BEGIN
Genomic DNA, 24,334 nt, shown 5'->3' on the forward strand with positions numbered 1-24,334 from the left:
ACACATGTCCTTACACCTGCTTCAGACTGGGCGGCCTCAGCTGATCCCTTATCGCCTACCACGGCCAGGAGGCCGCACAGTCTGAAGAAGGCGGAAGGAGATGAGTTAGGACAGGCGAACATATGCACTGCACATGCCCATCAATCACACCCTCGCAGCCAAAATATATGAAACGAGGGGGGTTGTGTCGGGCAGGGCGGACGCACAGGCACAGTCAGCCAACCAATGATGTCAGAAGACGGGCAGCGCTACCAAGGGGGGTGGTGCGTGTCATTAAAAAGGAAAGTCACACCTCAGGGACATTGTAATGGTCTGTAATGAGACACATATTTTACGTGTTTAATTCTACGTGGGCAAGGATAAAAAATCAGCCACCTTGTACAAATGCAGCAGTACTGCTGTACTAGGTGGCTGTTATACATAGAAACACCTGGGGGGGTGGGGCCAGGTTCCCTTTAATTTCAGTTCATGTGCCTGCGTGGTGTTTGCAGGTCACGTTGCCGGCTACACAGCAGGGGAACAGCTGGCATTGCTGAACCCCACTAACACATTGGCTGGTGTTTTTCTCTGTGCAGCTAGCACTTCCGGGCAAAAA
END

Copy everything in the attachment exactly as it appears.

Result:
Genomic DNA, 24,334 nt, shown 5'->3' on the forward strand with positions numbered 1-24,334 from the left:
ACACATGTCCTTACACCTGCTTCAGACTGGGCGGCCTCAGCTGATCCCTTATCGCCTACCACGGCCAGGAGGCCGCACAGTCTGAAGAAGGCGGAAGGAGATGAGTTAGGACAGGCGAACATATGCACTGCACATGCCCATCAATCACACCCTCGCAGCCAAAATATATGAAACGAGGGGGGTTGTGTCGGGCAGGGCGGACGCACAGGCACAGTCAGCCAACCAATGATGTCAGAAGACGGGCAGCGCTACCAAGGGGGGTGGTGCGTGTCATTAAAAAGGAAAGTCACACCTCAGGGACATTGTAATGGTCTGTAATGAGACACATATTTTACGTGTTTAATTCTACGTGGGCAAGGATAAAAAATCAGCCACCTTGTACAAATGCAGCAGTACTGCTGTACTAGGTGGCTGTTATACATAGAAACACCTGGGGGGGTGGGGCCAGGTTCCCTTTAATTTCAGTTCATGTGCCTGCGTGGTGTTTGCAGGTCACGTTGCCGGCTACACAGCAGGGGAACAGCTGGCATTGCTGAACCCCACTAACACATTGGCTGGTGTTTTTCTCTGTGCAGCTAGCACTTCCGGGCAAAAA